Creating a good practice environment.
Whenever I have a student that seems to be stalling in their progress I ask the question “Where do you practice?” The reason I ask is because I think the environment you create for yourself (or your child) to practice in is one of the most important factors in the success of that practice, and the progress made. Setting up a quality practice space can seem like a big commitment of space in your home, but the payoff for the student can’t be overstated. Here are a few tips for setting up a good space.
That’s it! If you can find the time and space to set yourself up well, practice will be something to look forward to, and progress will come faster and faster!
The art of playing the Classical guitar is often seen as an outsider in the wide world of guitar playing. The strict technique, the odd playing posture (as seen above), the necessity of reading, all place it in a different category of playing than your typical Rock, Jazz, or Folk styles. However I truly believe that, regardless of what style of music you play, every guitarist can benefit from the experience of playing Classical music in the Classical style.
Firstly, Classical guitar is by necessity very technique oriented. Due to the complexity of the music there is a great emphasis on efficiency of motion, relaxation, and posture that is above and beyond what is typical in the study of other styles. Learning how to use your hands efficiently and play with a minimum of tension is of huge benefit to your playing in any style.
Also, in order to develop that technique you must first develop an ability to practice well! The study of Classical music requires that challenges be broken down and overcome in small pieces. A difficult passage might be broken down into the notes to be played, the rhythm, the left hand fingerings, the right hand fingering or picking, the articulation, the phrasing. Each of these layers can be peeled back individually to help students make steady forward progress no matter what the style.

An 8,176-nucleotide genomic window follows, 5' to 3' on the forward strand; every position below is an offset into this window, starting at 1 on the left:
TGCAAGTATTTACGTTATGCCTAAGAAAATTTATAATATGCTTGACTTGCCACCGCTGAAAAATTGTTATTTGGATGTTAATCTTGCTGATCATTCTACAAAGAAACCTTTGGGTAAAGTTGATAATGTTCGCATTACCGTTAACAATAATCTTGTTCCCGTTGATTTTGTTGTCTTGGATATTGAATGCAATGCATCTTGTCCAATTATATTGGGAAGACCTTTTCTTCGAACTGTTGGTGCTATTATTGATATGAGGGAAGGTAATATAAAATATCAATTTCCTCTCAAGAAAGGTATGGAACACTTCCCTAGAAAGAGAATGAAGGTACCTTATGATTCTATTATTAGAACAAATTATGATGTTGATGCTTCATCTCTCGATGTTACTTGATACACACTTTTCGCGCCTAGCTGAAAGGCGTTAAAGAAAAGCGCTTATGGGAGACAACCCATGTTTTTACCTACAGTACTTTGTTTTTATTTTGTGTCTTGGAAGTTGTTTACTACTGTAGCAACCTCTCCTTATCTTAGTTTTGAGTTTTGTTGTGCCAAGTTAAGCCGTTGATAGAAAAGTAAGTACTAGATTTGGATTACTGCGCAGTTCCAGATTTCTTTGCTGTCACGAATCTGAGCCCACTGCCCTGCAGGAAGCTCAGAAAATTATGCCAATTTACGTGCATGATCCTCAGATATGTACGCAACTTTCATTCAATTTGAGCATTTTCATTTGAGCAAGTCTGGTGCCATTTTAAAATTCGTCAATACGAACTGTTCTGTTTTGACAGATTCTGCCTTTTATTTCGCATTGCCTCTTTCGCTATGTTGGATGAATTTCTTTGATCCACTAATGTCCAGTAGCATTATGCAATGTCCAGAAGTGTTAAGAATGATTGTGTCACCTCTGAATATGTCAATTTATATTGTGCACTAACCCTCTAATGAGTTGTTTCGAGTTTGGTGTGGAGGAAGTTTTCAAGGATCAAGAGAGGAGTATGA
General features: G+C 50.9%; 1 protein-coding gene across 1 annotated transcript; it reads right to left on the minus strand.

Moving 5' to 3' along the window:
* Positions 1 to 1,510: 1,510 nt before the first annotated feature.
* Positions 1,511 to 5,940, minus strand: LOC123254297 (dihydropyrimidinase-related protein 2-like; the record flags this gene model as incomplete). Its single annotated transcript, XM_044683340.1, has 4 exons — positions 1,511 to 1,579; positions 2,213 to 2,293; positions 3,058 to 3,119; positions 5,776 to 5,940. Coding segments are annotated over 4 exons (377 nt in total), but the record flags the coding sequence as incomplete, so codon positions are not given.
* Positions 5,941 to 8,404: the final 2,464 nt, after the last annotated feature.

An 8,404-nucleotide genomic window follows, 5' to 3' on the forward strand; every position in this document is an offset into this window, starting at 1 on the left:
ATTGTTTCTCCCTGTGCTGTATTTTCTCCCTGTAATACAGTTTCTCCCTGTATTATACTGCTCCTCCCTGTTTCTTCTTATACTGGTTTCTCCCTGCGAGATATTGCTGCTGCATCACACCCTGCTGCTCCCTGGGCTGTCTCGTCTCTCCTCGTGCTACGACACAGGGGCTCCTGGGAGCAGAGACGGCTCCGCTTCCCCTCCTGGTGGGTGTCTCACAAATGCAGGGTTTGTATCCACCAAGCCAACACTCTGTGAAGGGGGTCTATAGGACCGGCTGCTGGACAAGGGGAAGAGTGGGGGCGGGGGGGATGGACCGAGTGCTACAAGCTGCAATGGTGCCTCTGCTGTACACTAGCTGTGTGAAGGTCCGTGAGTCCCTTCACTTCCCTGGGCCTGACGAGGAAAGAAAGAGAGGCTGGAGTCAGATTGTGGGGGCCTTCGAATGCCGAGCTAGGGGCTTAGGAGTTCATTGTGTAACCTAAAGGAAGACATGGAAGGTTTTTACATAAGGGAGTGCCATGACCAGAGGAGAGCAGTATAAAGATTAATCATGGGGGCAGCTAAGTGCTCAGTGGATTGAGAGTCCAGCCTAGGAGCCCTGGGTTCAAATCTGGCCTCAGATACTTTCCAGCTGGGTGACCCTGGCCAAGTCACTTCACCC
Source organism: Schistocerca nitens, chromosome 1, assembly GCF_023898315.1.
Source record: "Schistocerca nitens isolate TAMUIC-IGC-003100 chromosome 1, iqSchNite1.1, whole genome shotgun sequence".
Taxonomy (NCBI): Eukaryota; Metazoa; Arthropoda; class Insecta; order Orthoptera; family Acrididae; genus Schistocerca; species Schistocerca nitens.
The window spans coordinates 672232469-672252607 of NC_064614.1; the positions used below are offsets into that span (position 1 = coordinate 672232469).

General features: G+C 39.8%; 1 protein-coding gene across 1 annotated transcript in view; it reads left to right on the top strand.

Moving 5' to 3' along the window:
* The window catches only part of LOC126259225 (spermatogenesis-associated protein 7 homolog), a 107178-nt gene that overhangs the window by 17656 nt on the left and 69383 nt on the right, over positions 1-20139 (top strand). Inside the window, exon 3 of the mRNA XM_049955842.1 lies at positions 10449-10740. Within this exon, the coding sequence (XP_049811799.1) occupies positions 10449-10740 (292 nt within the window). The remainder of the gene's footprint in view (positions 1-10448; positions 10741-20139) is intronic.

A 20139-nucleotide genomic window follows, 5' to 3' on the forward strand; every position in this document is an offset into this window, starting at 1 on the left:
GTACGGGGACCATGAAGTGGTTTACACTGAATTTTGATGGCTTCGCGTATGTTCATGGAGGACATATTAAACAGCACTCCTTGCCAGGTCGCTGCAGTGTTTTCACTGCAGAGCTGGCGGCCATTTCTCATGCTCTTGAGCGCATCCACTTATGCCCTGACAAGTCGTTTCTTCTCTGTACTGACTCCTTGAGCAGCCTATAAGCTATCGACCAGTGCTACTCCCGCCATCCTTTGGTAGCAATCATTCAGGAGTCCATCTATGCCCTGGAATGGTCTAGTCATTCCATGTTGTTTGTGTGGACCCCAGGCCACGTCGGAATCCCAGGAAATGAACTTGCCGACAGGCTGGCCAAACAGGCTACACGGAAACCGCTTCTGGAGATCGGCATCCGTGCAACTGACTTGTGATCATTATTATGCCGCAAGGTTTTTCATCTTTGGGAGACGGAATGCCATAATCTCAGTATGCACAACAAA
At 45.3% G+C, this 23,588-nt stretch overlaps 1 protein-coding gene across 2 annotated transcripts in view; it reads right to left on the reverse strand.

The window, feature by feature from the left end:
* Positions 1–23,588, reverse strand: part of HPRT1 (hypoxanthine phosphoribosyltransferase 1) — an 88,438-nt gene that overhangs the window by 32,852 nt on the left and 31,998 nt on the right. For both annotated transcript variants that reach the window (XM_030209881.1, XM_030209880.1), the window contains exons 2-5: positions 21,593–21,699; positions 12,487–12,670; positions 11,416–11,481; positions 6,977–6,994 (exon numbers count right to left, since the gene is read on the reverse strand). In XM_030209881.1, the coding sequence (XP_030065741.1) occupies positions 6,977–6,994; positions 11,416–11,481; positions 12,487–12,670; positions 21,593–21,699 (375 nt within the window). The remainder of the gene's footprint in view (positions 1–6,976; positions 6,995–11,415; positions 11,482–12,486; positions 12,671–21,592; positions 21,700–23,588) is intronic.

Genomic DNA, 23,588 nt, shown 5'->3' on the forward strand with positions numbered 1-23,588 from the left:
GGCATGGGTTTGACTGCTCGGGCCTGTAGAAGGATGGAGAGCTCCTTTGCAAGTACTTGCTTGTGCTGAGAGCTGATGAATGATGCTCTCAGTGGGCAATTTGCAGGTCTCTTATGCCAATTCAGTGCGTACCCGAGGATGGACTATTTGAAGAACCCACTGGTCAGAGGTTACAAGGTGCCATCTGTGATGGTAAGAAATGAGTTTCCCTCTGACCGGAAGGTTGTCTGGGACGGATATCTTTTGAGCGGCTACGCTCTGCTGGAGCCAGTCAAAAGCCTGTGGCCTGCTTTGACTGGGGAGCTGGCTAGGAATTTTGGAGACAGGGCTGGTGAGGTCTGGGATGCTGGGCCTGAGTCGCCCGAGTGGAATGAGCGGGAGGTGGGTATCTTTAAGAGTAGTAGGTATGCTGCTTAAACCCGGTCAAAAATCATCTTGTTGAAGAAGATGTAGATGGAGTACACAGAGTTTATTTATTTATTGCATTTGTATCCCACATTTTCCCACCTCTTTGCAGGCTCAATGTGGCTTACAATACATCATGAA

Lastly, there is a very different focus when studying Classical music than other styles. I’ve found in almost every other style of guitar playing the major focus is learning what to play. Learning your scales and modes, fingerpicking patterns, your different chord voicings up and down the neck. These are the focus of your typical guitar lessons. The interesting thing about Classical music is that there is no question of what to play. The notes are all written out for you! Now you get to focus on how to play them. I’m not talking about just the physical ability to hit all the notes, but the phrasing, articulation, tone quality, color, integrity of the voices. These are the details of playing that you get to explore much more deeply when the notes are all decided upon ahead of time. Until it is played, Classical music is just notes on a page. Our job as classical guitarists is to bring those notes to life and make it beautiful music. Developing that approach through the study of Classical music, and then bringing that same focus to the study of Rock, Blues, Jazz, Folk or any style of music will only serve to elevate the quality of your playing!
There are clearly numerous other reasons for a musician, regardless of your goals as a musician, spend time and effort to study the classical guitar. Not the least of which being the pure beauty of the repertoire and the instrument. But, hopefully the few small examples I gave here are enough to get any guitarists out the to dive in!
Jeremy Milligan is a Freelance Guitarist and Teacher of Guitar and Music Theory